In 1978 I moved to Iowa where I eventually filled another teacher’s unexpired contract then stayed on the following year.
Storm in the Night
I lay in bed watching a summer storm approach. The huge centuries-old trees in the front yard were twisting violently in the wind and I hoped they would survive. Lightning flashed and window-rattling thunder crashed. Eventually the storm was directly over the farmhouse where my two housemates and I were sleeping – that is, they were sleeping.
The fury of the storm was an apt expression of my roiling emotions. I and the two other ladies had moved to this farmhouse a year and a half ago, but the first year we couldn’t find work so the payments on the house lapsed as had the utility bills. We were barely able to buy food and gas for our vehicles. People in the community who guessed our situation had been generous in bringing meat from their lockers and fresh vegetables or we might have been hungry, too.
Then in January, a year to the day from when I had signed the mortgage papers, I found a teaching position nearly 200 miles away. Eagerly, hopefully, I took the job but found that it wasn’t possible to make the money go far enough to save my real estate investment. Now it was summer and I needed to pack and move to the small community where I would continue to teach during the coming school year. I was losing the house so I didn’t care if it was struck by lightning and burned to the ground.
As I lay bitterly thinking over the events leading up to this week, it occurred to me that lightning was going to strike the lead pipe just outside my window used as an antenna for the TV. Movement caught my eye and a tall figure with curly hair and a long night-shirt like Jen wore silently entered the room. “She’s going to get a surprise when lightning strikes that pipe.” The tall figure paused at the foot of the bed and looked down at me so I pretended to be asleep, squinting to watch her move noiselessly to the window. Sure enough, there was a deafening explosion and a blinding ball of fire traveled down the pipe. My sight cleared and I watched the figure calmly turn, walk again to the foot of my bed where she paused and looked down at me as before, then silently left the room.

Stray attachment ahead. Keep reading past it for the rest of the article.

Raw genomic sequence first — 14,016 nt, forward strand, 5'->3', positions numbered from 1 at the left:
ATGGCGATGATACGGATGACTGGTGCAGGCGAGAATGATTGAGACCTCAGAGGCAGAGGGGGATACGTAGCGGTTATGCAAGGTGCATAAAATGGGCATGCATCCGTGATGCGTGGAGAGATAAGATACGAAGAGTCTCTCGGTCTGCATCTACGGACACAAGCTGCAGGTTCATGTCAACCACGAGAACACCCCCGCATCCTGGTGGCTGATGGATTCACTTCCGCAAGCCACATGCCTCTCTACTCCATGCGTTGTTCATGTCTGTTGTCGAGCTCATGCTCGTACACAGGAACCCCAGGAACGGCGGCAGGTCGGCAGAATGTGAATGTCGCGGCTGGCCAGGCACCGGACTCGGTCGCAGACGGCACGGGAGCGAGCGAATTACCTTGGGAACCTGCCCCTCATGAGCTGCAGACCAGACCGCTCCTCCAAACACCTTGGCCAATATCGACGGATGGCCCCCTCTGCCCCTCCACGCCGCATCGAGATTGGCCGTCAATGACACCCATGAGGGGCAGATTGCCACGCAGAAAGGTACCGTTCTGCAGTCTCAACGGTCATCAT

After several minutes Bea awoke screaming that we should get up and unplug the TV and other electrical appliances.
“Be quiet and go back to bed,” I snapped. “The storm is over.”
“Be quiet, yourself,” Bea admonished in a stage whisper, “You’ll wake Jen.”
“Jen is already awake. She was just in here looking at the storm.”
“If Jen were awake she would be in bed with you! You know she’s scared of storms.” Bea went to see if Jen was awake and reported that she was still sleeping through all the commotion.
The next morning when I came downstairs, Bea and Jen had been talking about the storm and who I must have seen when the lightning struck the house. They tried to convince me that I had seen an angel but I would have none of that. I thought in concrete terms and angels didn’t fit. They tried to find solid evidence that I would accept, and after awhile they invited me into the front yard to look up at the lead pipe just outside my bedroom windows. There were squiggly burn marks running down its length, but those marks could have been there before the storm.
Another lapse of time, and they called me to the basement to look at the breaker box. If lightning had struck the house then there should be some electrical damage, they reasoned. At least some breakers should have flipped off. Well, only one breaker was off and the light bulb on that line was burned out. What convinced me, however, were the burn rays extending outward from the breaker box in all directions.
I did indeed lose the house and property; and I struggled financially after that.